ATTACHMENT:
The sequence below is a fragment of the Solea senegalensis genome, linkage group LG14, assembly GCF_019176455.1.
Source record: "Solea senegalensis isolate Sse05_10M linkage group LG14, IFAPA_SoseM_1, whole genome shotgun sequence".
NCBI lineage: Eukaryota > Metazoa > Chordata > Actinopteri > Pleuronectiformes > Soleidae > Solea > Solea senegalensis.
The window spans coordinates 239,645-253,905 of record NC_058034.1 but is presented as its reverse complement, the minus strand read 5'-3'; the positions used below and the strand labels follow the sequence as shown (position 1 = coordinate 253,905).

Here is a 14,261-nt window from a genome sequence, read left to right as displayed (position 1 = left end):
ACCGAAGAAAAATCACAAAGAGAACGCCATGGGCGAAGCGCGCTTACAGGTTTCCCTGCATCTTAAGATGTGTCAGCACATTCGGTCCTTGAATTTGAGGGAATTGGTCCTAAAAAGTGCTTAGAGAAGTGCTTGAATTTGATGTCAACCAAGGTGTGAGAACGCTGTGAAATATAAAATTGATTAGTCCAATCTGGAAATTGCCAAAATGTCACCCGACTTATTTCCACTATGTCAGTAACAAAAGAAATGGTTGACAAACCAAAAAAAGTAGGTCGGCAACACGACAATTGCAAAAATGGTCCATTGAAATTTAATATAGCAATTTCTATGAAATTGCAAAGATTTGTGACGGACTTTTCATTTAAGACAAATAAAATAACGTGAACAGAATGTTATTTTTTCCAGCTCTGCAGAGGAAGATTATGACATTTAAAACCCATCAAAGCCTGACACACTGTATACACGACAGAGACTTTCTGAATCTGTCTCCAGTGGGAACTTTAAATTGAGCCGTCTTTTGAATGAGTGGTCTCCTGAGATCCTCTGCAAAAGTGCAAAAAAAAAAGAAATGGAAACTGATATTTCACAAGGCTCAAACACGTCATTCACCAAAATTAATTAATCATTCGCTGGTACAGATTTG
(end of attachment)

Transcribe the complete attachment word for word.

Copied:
The sequence below is a fragment of the Solea senegalensis genome, linkage group LG14, assembly GCF_019176455.1.
Source record: "Solea senegalensis isolate Sse05_10M linkage group LG14, IFAPA_SoseM_1, whole genome shotgun sequence".
NCBI lineage: Eukaryota > Metazoa > Chordata > Actinopteri > Pleuronectiformes > Soleidae > Solea > Solea senegalensis.
The window spans coordinates 239,645-253,905 of record NC_058034.1 but is presented as its reverse complement, the minus strand read 5'-3'; the positions used below and the strand labels follow the sequence as shown (position 1 = coordinate 253,905).

Here is a 14,261-nt window from a genome sequence, read left to right as displayed (position 1 = left end):
ACCGAAGAAAAATCACAAAGAGAACGCCATGGGCGAAGCGCGCTTACAGGTTTCCCTGCATCTTAAGATGTGTCAGCACATTCGGTCCTTGAATTTGAGGGAATTGGTCCTAAAAAGTGCTTAGAGAAGTGCTTGAATTTGATGTCAACCAAGGTGTGAGAACGCTGTGAAATATAAAATTGATTAGTCCAATCTGGAAATTGCCAAAATGTCACCCGACTTATTTCCACTATGTCAGTAACAAAAGAAATGGTTGACAAACCAAAAAAAGTAGGTCGGCAACACGACAATTGCAAAAATGGTCCATTGAAATTTAATATAGCAATTTCTATGAAATTGCAAAGATTTGTGACGGACTTTTCATTTAAGACAAATAAAATAACGTGAACAGAATGTTATTTTTTCCAGCTCTGCAGAGGAAGATTATGACATTTAAAACCCATCAAAGCCTGACACACTGTATACACGACAGAGACTTTCTGAATCTGTCTCCAGTGGGAACTTTAAATTGAGCCGTCTTTTGAATGAGTGGTCTCCTGAGATCCTCTGCAAAAGTGCAAAAAAAAAAGAAATGGAAACTGATATTTCACAAGGCTCAAACACGTCATTCACCAAAATTAATTAATCATTCGCTGGTACAGATTTG